Keeping your marriage healthy...with kids
One of my favorite theories looking at interpersonal relationships is psychologist Robert Sternberg’s triangular theory of love. He suggests that all relationships can be defined by the absence or presence of three main components, often depicted on a triangle.
The first component is intimacy. This encompasses feelings of closeness and connectedness. The second component is passion which encompasses the romance and physical attraction. The third component is commitment. This includes making goals together and involves the decision to stay together.
According to this theory, the ideal, consummate love has all three components. These relationships are not only the most joyful, they are the most likely to survive.
As a relationship evolves and develops, it is common for different aspects of the connection to be stronger or weaker. And once kids enter the relationship, it is very easy to lose some of the intensity of a consummate love relationship.
The magic and passion can easily turn into changing diapers, soccer games, and making sure everyone has eaten their broccoli before dessert.
Shifting gears from mom and dad to husband and wife has been a hot topic as researchers and couples alike try to figure out ways to make the relationship maintain its passion and intimacy across the life-span.
By focusing on all three components of a consummate love, a relationship can be strengthened.
• Intimacy: Fredrich Nietzsche said that “It is not lack of love, but a lack of friendship that makes unhappy marriages.” Talk is great but an intimate connection needs to be the foundation for your words. Sometimes giving what you want in the relationship is a great way to get it back. If you feel your intimacy is lacking and you want to be closer, take the first step. Leave your partner a love note or be the first to initiate a special date night.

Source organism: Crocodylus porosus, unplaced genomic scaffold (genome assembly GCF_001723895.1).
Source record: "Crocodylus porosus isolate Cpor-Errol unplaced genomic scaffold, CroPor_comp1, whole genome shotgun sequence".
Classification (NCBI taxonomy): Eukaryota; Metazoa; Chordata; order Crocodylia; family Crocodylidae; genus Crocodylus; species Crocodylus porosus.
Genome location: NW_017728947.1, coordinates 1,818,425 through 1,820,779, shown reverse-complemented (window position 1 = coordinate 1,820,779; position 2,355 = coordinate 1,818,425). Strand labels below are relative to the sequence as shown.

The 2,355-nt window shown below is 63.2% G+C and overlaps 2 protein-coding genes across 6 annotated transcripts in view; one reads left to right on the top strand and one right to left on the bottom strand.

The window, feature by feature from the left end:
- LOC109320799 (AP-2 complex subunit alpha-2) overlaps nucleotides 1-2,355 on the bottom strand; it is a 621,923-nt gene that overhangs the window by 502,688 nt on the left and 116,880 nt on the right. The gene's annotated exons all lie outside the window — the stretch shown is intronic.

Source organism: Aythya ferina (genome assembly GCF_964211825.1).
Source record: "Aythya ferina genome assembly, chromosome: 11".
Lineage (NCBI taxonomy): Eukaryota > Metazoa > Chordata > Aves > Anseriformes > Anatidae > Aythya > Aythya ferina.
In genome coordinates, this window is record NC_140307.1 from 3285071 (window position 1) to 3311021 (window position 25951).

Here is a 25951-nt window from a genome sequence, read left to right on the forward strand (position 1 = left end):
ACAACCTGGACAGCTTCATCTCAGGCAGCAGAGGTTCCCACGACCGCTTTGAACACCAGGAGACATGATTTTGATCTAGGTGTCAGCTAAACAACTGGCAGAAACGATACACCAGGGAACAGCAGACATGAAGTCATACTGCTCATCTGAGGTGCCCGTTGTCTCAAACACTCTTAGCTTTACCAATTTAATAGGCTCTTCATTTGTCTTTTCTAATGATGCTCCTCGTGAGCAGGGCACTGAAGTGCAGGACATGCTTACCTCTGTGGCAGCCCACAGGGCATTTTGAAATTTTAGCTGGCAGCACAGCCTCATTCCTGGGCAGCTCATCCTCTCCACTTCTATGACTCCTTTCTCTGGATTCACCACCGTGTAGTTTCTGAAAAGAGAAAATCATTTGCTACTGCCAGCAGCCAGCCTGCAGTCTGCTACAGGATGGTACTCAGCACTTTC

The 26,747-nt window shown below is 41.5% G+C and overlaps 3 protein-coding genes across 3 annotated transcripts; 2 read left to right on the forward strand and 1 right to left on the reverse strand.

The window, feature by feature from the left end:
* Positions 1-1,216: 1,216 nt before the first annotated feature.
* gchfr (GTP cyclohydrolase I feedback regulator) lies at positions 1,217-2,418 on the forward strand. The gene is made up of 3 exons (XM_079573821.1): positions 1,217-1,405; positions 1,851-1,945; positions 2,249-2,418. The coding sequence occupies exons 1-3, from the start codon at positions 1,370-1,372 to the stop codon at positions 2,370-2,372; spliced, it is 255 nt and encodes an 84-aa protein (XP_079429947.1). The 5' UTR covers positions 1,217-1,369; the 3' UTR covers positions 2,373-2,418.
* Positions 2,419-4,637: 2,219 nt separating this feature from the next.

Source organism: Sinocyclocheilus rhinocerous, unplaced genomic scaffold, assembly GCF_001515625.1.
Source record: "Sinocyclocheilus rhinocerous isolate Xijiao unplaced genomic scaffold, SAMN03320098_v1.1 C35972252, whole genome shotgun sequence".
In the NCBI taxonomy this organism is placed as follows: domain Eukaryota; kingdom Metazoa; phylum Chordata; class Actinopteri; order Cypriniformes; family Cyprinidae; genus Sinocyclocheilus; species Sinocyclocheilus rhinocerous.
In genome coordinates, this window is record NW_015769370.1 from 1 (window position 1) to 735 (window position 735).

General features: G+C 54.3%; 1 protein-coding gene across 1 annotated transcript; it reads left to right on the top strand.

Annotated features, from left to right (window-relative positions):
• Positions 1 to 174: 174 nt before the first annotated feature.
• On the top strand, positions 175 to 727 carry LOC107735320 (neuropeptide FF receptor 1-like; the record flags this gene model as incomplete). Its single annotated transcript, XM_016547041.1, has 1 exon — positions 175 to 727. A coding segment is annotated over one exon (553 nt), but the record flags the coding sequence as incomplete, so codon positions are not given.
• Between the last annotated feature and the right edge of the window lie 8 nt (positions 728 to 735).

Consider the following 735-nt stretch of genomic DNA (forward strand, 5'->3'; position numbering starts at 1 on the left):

• Passion: Whether it is little sleep from having a baby or dealing with emotional teenagers, passion can often be placed on the back burner. Research suggests that happy couples set aside time to reconnect through passion and make romance a priority. A strong, physical connection has been shown to help strengthen the overall emotional connection. I once heard it said that passion in a relationship can be viewed as going to the gym. Even if you don’t feel like it at first, it is worth the effort in the end.
• Commitment: Children are a motivating factor in staying together. The trick is remembering relationship happiness is a choice each partner must make every day. As Mignon McLaughlin states, “A successful marriage requires falling in love many times, always with the same person.”
Melissa Behunin is a professor of psychology and family studies at Arizona Western College. She can be reached at 344-7556 or email@example.com.